LONDON -- The British government will guarantee funds for a nuclear power project backed partly by companies from China, paving the way for the Asian nation to build other plants here.
The government will guarantee 2 billion pounds ($3.1 billion) in loans for the project at Hinkley Point in the U.K.'s southwest, expected to cost 24.5 billion pounds, Chancellor of the Exchequer George Osborne announced Monday on his visit to China.
State-owned enterprises China National Nuclear Corp. and China General Nuclear Power Corp. will invest in the facility alongside French energy company EDF. The British pledge is likely an attempt to draw further energy-sector investment from China ahead of President Xi Jinping's visit here in October.
"Nuclear power is cost-competitive with other low-carbon technology and is a crucial part of our energy mix, along with new sources of power such as shale gas," Osborne said. Chinese investment in the plant is a step forward for the "golden relationship" between the two nations, he said.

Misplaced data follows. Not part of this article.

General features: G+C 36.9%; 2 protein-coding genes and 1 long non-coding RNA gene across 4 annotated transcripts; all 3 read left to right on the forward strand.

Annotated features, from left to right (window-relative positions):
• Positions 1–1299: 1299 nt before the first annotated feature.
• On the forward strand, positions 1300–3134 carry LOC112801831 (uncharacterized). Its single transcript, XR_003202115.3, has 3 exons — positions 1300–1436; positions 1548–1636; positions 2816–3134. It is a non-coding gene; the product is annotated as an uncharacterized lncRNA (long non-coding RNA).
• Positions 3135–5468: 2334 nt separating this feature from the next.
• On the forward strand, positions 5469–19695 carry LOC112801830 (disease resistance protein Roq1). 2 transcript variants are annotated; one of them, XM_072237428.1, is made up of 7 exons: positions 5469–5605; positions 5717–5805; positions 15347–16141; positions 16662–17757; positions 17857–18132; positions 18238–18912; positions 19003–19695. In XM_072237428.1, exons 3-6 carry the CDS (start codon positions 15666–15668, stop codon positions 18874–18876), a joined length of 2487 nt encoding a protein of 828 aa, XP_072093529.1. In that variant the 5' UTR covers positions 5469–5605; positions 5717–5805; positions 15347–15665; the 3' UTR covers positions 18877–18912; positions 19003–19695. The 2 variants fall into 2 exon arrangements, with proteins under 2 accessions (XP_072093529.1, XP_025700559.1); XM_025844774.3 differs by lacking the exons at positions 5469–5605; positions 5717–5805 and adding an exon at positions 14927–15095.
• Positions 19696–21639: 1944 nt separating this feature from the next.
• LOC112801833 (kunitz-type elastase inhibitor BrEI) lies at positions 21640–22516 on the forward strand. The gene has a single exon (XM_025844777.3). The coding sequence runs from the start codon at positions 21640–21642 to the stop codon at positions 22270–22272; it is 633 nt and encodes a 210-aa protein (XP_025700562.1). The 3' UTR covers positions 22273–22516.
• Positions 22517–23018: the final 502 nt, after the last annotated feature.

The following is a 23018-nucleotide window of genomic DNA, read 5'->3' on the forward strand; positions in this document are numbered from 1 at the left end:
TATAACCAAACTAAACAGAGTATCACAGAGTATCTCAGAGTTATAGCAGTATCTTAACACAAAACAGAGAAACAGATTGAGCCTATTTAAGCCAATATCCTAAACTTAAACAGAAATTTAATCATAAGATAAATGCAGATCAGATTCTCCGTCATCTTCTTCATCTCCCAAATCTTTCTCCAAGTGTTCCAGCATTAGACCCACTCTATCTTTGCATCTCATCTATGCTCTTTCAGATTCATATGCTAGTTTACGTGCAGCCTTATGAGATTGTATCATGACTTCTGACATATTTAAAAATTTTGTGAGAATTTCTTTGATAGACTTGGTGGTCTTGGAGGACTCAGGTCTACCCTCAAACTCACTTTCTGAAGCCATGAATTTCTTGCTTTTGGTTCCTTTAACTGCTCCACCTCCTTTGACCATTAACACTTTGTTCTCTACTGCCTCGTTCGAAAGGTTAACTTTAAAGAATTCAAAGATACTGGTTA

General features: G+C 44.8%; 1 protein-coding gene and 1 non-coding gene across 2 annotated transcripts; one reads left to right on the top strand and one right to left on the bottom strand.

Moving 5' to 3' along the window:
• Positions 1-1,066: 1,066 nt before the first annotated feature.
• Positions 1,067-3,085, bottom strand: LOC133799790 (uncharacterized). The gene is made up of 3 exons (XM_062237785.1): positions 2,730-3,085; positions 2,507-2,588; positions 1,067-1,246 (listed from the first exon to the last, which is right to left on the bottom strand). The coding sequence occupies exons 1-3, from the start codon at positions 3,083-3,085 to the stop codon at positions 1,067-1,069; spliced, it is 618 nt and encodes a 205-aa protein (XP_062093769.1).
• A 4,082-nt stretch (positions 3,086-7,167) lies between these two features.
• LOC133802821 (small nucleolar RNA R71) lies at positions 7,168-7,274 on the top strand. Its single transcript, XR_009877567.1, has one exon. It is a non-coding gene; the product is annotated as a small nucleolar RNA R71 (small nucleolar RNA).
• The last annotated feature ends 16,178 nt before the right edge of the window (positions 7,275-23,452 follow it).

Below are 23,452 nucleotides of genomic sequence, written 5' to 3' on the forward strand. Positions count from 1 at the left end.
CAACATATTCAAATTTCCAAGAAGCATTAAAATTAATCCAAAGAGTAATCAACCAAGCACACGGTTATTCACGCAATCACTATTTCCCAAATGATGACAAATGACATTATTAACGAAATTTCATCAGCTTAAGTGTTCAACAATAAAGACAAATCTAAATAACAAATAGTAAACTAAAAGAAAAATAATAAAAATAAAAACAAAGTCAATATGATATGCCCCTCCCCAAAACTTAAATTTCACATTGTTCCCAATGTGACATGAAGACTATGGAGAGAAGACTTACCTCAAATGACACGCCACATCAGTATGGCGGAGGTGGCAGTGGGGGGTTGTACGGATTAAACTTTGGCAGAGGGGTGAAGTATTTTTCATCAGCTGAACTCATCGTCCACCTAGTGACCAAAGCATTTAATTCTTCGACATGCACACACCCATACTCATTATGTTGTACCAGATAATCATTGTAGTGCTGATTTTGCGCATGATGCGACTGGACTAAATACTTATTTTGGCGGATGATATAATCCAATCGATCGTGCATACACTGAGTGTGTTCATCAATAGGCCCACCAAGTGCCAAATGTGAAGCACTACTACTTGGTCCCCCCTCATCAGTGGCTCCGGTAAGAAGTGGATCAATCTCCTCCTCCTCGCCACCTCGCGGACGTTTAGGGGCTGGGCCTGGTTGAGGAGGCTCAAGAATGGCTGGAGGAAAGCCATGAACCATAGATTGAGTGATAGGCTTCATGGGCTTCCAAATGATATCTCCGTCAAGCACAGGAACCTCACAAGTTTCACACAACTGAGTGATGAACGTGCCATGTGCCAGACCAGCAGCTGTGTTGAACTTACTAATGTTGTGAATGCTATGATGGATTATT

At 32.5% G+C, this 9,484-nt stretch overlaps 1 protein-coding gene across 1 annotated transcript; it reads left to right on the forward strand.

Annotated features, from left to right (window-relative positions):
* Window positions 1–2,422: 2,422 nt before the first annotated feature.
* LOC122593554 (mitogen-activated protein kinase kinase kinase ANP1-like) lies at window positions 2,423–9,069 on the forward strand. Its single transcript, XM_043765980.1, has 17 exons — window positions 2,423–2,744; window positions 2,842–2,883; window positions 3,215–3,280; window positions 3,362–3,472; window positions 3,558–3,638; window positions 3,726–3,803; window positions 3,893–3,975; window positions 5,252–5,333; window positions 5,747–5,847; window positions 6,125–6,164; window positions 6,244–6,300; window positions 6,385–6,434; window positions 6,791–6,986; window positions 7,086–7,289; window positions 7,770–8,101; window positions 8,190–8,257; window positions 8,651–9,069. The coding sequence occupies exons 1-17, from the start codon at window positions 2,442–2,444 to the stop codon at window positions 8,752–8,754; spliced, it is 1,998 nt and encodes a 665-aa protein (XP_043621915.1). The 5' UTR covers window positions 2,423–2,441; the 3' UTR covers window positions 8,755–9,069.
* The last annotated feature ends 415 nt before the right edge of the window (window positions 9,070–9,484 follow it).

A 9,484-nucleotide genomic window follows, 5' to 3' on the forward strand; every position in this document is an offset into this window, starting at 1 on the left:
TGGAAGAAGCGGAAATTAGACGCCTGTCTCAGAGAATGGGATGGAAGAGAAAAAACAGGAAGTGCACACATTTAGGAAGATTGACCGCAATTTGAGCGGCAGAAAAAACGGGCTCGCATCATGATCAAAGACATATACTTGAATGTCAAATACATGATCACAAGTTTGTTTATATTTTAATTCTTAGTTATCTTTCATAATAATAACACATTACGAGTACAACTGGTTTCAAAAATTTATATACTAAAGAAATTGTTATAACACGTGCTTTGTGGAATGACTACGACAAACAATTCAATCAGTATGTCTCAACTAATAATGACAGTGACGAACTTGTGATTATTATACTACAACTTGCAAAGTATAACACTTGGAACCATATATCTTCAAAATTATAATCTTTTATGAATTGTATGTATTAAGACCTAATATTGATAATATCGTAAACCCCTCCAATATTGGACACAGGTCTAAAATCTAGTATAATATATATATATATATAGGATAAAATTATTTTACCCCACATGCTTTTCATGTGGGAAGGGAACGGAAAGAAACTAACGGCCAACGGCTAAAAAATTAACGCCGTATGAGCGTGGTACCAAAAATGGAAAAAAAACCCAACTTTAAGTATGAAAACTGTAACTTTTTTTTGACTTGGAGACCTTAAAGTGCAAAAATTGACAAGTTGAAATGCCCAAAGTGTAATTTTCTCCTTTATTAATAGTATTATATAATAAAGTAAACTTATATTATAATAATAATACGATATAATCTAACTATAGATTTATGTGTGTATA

The deal could pave the way for Chinese-led nuclear power projects here, Energy Secretary Amber Rudd said. Chinese companies "want their design up and running in the U.K.," Rudd told the Financial Times.
"We welcome their investment and technology," she said. A British plant would mark China's first nuclear project in an advanced nation.
Roughly a quarter of the U.K.'s energy capacity will soon come up for replacement as aging nuclear and coal-fired power plants are retired. Hitachi and Toshiba subsidiary Westinghouse are also pushing to build nuclear plants here as the government rushes to secure sources of energy.